**Abstract:**Measurements in quantum physics are inherently random. Moreover, it is possible to certify quantum randomness from systems that are only partially characterized by the user. Here, we propose a simple quantum random number generator (QRNG) that requires only a single photodiode and one laser. We trust only the quantum efficiency of the photodiode and the characterization of the detector, leaving the laser in control of the eavesdropper. Such a QRNG is source-device-independent and its optical setup is among the simplest setups achieving source-device independence. - Experimental investigation of residual phase impact on CV-QKDHou-Man Chin (Technical University of Denmark); Ulrik L. Andersen (Technical University of Denmark); Tobias Gehring (Technical University of Denmark)[Abstract]
**Abstract:**This work experimentally investigates the impact of residual phase noise on CVQKD systems using phase profiles obtained through simulated Wiener phase processes and experimental measurements, and compares the experimental measurements to the theoretical calculation. - New concepts and construction of quantum random number generatorsWitold Jacak (Department of Quantum Technology, Wroclaw University of Science and Technology, Poland); Piotr Jóźwiak (Faculty of Computer Science, Wroclaw University of Science and Technology, Poland)[Abstract]
**Abstract:**Two new concepts of quantum random number generators (QRNG) are presented. The first one is related with the application of quantum entanglement to producing several mutually coupled in a random manner bit sequences, which can be used in cryptographic applications and verified in a parallel manner allowing for entropy measurement in real time in public domain using arbitrary large resources for patterns detection, but without compromising the secrecy of coupled by quantum entanglement dual random binary sequences. This is a new concept for verification of fidelity of random bit sequences in a fully non-destructive way, allowing for various applications of generated random bits for which secrecy is important (e.g. in cryptograhic applications). The idea is the development of former our proposal [1]. The second concept is reletad to our progress in prototyping of miniaturized QRNG utilizing the quantum transitions allong the Fermi golden rule as the entropy source, developed for application to quantum cryptography (QKD) systems based on continuous variables. The prototype exploiting, as the source of the entropy, the photoelectric process in a photodiode coupled to a small LED is miniaturized to size of 2 cm [2] and produces the random sequence with a rate of 1 Mb/s. We present current developments of the concept towards its further miniaturization to sizes suitable for using this QRNG device in portable computers, mobile phones and miniaturized terminals for QKD using non-entangled photons. 1. Janusz E. Jacak, Witold A. Jacak, Wojciech A. Donderowicz, Lucjan Jacak, Quantum random number generators with entanglement for public randomness testing, Scientific Reports, (2020) 10:164, https://doi.org/10.1038/s41598-019-56706-2 2. Marcin M. Jacak, Piotr Jóźwiak, Jakub Niemczuk, Janusz E. Jacak, Quantum generators of random numbers, Scientific Reports, (2021) 11:16108, https://doi.org/10.1038/s41598-021-95388-7 - The Quantum Chernoff Divergence in Advantage Distillation for QKD and DIQKDMikka Stasiuk (Institute for Quantum Computing); Norbert Lutkenhaus (Institute for Quantum Computing); Ernest Y.-Z. Tan (Institute for Quantum Computing)[Abstract]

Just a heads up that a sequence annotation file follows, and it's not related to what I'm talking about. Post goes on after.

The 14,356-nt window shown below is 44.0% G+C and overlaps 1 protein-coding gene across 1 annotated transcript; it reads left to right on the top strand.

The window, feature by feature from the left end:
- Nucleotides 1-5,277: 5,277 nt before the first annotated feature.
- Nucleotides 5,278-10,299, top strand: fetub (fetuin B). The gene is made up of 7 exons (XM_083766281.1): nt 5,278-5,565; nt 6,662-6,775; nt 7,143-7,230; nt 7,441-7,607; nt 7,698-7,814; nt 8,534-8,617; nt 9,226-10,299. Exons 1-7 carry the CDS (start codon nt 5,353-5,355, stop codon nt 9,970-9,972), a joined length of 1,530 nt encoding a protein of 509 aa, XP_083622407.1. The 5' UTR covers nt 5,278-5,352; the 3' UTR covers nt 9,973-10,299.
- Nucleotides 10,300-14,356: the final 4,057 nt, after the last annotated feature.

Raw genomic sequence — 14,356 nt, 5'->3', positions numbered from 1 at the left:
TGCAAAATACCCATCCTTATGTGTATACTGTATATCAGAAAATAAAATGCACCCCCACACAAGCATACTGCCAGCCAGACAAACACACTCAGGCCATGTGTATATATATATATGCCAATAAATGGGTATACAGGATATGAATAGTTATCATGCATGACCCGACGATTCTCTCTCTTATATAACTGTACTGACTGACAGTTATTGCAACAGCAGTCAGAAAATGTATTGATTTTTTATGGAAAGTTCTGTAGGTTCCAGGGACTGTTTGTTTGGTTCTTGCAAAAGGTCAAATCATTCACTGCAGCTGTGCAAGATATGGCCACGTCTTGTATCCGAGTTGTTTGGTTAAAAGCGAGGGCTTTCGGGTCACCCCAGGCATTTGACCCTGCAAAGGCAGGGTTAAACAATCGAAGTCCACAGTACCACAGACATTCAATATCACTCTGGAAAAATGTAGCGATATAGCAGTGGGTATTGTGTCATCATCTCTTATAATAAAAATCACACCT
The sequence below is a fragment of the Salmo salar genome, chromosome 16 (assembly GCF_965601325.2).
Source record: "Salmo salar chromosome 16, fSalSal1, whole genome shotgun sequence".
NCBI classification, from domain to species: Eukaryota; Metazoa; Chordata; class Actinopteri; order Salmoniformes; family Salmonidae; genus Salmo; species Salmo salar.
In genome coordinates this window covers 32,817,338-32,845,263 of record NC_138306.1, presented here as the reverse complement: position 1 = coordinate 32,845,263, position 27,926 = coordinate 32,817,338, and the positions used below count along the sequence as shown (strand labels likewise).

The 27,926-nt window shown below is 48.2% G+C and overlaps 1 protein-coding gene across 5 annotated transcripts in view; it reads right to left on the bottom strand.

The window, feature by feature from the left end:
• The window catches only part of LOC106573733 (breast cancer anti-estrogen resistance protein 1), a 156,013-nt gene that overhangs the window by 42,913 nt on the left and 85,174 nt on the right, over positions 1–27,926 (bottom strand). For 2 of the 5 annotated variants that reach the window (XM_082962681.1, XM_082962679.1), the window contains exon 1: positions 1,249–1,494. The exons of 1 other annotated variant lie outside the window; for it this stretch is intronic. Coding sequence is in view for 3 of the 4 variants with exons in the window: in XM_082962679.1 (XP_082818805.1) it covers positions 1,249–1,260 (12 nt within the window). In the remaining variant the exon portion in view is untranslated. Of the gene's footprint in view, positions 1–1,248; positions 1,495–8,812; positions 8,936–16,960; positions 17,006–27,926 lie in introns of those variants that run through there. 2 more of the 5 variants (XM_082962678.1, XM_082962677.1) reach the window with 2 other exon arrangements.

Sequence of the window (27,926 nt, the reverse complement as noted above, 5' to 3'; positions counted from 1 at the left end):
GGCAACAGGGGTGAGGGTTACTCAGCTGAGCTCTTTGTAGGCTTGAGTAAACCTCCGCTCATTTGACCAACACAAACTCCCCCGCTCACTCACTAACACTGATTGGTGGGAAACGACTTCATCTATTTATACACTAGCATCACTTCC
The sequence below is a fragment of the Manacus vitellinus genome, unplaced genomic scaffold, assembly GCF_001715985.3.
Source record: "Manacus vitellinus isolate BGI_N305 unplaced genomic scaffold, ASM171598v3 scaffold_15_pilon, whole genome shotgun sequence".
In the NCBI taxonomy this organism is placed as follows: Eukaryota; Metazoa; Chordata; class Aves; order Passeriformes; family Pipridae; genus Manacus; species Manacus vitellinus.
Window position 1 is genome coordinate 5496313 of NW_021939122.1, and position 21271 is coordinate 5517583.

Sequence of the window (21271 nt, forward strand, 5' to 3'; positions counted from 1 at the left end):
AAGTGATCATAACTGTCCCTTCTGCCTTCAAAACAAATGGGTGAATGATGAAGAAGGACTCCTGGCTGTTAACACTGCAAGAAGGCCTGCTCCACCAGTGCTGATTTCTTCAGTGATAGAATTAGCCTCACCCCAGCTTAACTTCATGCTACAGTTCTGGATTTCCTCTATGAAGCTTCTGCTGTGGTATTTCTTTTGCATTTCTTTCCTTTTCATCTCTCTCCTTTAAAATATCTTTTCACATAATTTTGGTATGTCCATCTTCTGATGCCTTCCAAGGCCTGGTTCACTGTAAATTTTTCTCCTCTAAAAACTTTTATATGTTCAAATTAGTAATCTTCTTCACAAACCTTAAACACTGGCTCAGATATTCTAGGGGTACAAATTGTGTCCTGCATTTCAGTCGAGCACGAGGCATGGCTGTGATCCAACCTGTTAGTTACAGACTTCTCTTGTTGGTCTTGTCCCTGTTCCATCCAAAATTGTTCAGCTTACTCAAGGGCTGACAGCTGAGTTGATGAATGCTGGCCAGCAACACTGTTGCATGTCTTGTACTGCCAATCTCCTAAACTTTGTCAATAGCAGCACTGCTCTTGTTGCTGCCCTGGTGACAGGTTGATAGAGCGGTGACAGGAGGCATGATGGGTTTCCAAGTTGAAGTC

**Abstract:**Quantum key distribution (QKD) aims to extract secret keys from correlations between quantum systems. Most QKD research focuses on "device-dependent" protocols whose security is conditioned on their quantum devices operating within specified tolerances. These assumptions on device operation render device-dependent protocols vulnerable to attacks that exploit the differences in real devices and their models in security proofs, and hence threaten the security of such protocols. Alternatively, Device-independent (DI) QKD seeks to achieve security with minimal assumptions on quantum devices by relying on quantum correlations that violate Bell inequalities, overcoming this short-coming of device-dependent QKD. Our work is motivated by the following two observations. First, DIQKD is more secure but has worse noise and loss tolerances than device-dependent QKD. This point has motivated investigations into new techniques to improve these tolerance thresholds such as random key generation, random post-selection, noisy pre-processing and advantage distillation, the last of which we investigate, and which describes a two-way communication procedure in the error correction step of the protocol. Second, the precise circumstances in which DIQKD is possible are unclear, since not all correlations that violate Bell inequalities can be used to distill a secret key in DIQKD. Under the independent and identically distributed (IID) collective attacks framework, previous work sought to resolve both problems by implementing DIQKD with an advantage distillation protocol called the repetition-code protocol. The authors derived both a sufficient and a conjectured necessary condition for security based on the fidelity between some states in the protocol. However, the significance of their results was limited by a gap between the two security conditions, which prevented the calculation of tight noise tolerance bounds and suggested that the fidelity is not the right quantity to consider to characterize exactly when key distillation in DIQKD is possible. Furthermore, in our work we replace the fidelity in the security proofs with the quantum Chernoff divergence, a measure of distinguishability in symmetric hypothesis testing, and achieve equivalent sufficient and necessary conditions for security for the repetition-code DIQKD protocol under the i.i.d collective attacks framework. Consequently, our work strongly indicates that quantum Chernoff divergence is the relevant quantity to describe the security of the repetition-code DIQKD protocol. With our new security condition, we show that the noise tolerance thresholds of the repetition-code DIQKD protocol outperform even one-way DIQKD protocols implemented with noisy pre-processing and random key measurements. - Quantum key distribution with multiple photon number distributionsRoberto G. Pousa (The University of Strathclyde); Daniel Oi (The University of Strathclyde); John Jeffers (The University of Strathclyde)[Abstract]